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Trent blade issues impact all RR-powered 787-9s, Boeing says

Boeing officials say they are working with Rolls-Royce on pervasive durability problems with a large subset of the Trent 1000 fleet that has grounded multiple 787-9s for long periods.

Concerns about the durability of the blades in the Trent 1000 Package C’s intermediate pressure turbine and intermediate pressure compressor extend well beyond the well-publicised flight disruptions suffered by Air New Zealand, says Boeing 787 chief engineer Bob Whittington.

“All of the Rolls-Royce operators across the fleet have seen some of the wear-out issues in the Rolls-Royce engine,” Whittington says.

As the engine manufacturer, R-R has taken responsibility for the blade cracking problems, but Boeing remains involved, he adds.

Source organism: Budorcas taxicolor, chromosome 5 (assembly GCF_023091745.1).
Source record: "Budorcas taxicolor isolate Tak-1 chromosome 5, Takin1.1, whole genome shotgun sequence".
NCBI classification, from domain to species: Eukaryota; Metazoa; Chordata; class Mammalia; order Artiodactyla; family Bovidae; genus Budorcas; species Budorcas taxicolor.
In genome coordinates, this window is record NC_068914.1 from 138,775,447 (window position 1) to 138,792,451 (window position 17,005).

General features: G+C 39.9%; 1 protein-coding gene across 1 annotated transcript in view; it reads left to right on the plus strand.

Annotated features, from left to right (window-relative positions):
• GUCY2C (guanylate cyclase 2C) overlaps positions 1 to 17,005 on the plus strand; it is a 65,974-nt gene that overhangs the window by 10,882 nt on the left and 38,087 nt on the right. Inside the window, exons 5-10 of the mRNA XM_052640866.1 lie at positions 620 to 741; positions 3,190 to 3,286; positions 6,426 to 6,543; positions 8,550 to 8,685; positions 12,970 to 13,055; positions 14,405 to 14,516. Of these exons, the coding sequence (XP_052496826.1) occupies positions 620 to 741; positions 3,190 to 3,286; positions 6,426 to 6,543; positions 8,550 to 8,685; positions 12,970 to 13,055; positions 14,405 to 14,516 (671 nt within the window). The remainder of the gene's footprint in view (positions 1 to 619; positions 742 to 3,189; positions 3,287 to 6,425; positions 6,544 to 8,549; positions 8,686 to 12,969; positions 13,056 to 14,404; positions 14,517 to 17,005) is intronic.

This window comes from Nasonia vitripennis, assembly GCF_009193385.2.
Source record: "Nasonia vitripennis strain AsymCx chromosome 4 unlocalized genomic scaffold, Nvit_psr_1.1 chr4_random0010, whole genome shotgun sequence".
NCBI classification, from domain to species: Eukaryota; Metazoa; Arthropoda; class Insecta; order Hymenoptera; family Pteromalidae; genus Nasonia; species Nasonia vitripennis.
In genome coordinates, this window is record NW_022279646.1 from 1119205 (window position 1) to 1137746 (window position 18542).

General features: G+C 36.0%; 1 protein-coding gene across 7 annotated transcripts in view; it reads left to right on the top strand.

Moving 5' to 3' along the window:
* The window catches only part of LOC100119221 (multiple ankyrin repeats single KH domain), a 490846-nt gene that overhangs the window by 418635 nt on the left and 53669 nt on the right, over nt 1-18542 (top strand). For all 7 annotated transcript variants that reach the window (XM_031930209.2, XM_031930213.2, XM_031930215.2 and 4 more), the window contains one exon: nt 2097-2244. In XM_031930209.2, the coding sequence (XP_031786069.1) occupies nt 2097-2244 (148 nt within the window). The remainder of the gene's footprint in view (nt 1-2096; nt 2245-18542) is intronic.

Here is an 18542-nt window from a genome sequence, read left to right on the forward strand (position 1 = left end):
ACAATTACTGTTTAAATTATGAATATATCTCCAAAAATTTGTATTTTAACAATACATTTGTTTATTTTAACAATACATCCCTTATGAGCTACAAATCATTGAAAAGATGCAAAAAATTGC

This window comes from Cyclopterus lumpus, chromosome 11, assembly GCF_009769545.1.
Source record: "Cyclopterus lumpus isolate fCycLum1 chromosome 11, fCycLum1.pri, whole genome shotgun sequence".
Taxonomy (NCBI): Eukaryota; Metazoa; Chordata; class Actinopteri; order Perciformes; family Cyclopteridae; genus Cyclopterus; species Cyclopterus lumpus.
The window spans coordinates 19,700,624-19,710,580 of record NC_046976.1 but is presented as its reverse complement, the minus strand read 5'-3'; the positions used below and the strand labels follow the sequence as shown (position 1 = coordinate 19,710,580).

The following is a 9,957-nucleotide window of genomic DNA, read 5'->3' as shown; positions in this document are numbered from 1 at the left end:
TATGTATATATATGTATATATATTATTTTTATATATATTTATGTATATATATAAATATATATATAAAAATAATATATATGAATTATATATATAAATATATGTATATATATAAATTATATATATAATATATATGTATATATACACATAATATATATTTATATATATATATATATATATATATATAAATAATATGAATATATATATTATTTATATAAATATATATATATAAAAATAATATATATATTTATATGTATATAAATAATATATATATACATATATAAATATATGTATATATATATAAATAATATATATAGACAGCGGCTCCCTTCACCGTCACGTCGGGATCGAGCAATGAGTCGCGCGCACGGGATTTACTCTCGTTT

“They’re Boeing customers, Boeing airplanes and we’re deeply involved with R-R to get each of the operators back flying as soon as possible,” Whittington says.

R-R is designing a new IPC blade for Trent 1000 engines in the Package C configuration. The IPC blades came under scrutiny almost 15 months ago after an engine failure on board a Scoot 787-9. Singapore’s Transport Safety investigation Agency found that two other shutdowns on Scoot 787-9s were linked to IPC failures probably caused by material fatigue.

Since 2016, R-R also has been replacing the blades in the IPT module of the Trent 1000 after All Nippon Airways reported a series of engine failures. R-R traced the cause of that problem back to suphidation corrosion cracking.

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